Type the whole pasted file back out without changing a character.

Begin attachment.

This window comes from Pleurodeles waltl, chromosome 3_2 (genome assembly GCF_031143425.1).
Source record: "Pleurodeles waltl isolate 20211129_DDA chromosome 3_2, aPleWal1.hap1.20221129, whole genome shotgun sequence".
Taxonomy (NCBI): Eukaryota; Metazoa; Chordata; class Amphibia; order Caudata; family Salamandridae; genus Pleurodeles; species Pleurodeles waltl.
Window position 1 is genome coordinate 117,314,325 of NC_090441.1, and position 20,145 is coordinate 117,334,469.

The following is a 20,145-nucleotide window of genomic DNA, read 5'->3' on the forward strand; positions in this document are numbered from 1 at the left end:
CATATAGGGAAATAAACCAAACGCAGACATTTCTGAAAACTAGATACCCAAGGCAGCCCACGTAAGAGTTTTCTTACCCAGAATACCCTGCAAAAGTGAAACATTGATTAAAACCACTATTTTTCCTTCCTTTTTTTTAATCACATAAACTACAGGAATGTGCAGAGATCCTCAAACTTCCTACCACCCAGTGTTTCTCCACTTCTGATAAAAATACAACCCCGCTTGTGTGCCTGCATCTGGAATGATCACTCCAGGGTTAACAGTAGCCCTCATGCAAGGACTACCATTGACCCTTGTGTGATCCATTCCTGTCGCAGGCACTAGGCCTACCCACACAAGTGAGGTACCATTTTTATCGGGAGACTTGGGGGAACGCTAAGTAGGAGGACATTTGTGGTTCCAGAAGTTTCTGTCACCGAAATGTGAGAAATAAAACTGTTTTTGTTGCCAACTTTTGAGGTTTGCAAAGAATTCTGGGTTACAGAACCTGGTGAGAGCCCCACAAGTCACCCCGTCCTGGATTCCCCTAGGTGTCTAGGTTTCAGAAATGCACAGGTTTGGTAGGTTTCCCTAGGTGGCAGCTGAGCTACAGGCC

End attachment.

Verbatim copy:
This window comes from Pleurodeles waltl, chromosome 3_2 (genome assembly GCF_031143425.1).
Source record: "Pleurodeles waltl isolate 20211129_DDA chromosome 3_2, aPleWal1.hap1.20221129, whole genome shotgun sequence".
Taxonomy (NCBI): Eukaryota; Metazoa; Chordata; class Amphibia; order Caudata; family Salamandridae; genus Pleurodeles; species Pleurodeles waltl.
Window position 1 is genome coordinate 117,314,325 of NC_090441.1, and position 20,145 is coordinate 117,334,469.

The following is a 20,145-nucleotide window of genomic DNA, read 5'->3' on the forward strand; positions in this document are numbered from 1 at the left end:
CATATAGGGAAATAAACCAAACGCAGACATTTCTGAAAACTAGATACCCAAGGCAGCCCACGTAAGAGTTTTCTTACCCAGAATACCCTGCAAAAGTGAAACATTGATTAAAACCACTATTTTTCCTTCCTTTTTTTTAATCACATAAACTACAGGAATGTGCAGAGATCCTCAAACTTCCTACCACCCAGTGTTTCTCCACTTCTGATAAAAATACAACCCCGCTTGTGTGCCTGCATCTGGAATGATCACTCCAGGGTTAACAGTAGCCCTCATGCAAGGACTACCATTGACCCTTGTGTGATCCATTCCTGTCGCAGGCACTAGGCCTACCCACACAAGTGAGGTACCATTTTTATCGGGAGACTTGGGGGAACGCTAAGTAGGAGGACATTTGTGGTTCCAGAAGTTTCTGTCACCGAAATGTGAGAAATAAAACTGTTTTTGTTGCCAACTTTTGAGGTTTGCAAAGAATTCTGGGTTACAGAACCTGGTGAGAGCCCCACAAGTCACCCCGTCCTGGATTCCCCTAGGTGTCTAGGTTTCAGAAATGCACAGGTTTGGTAGGTTTCCCTAGGTGGCAGCTGAGCTACAGGCC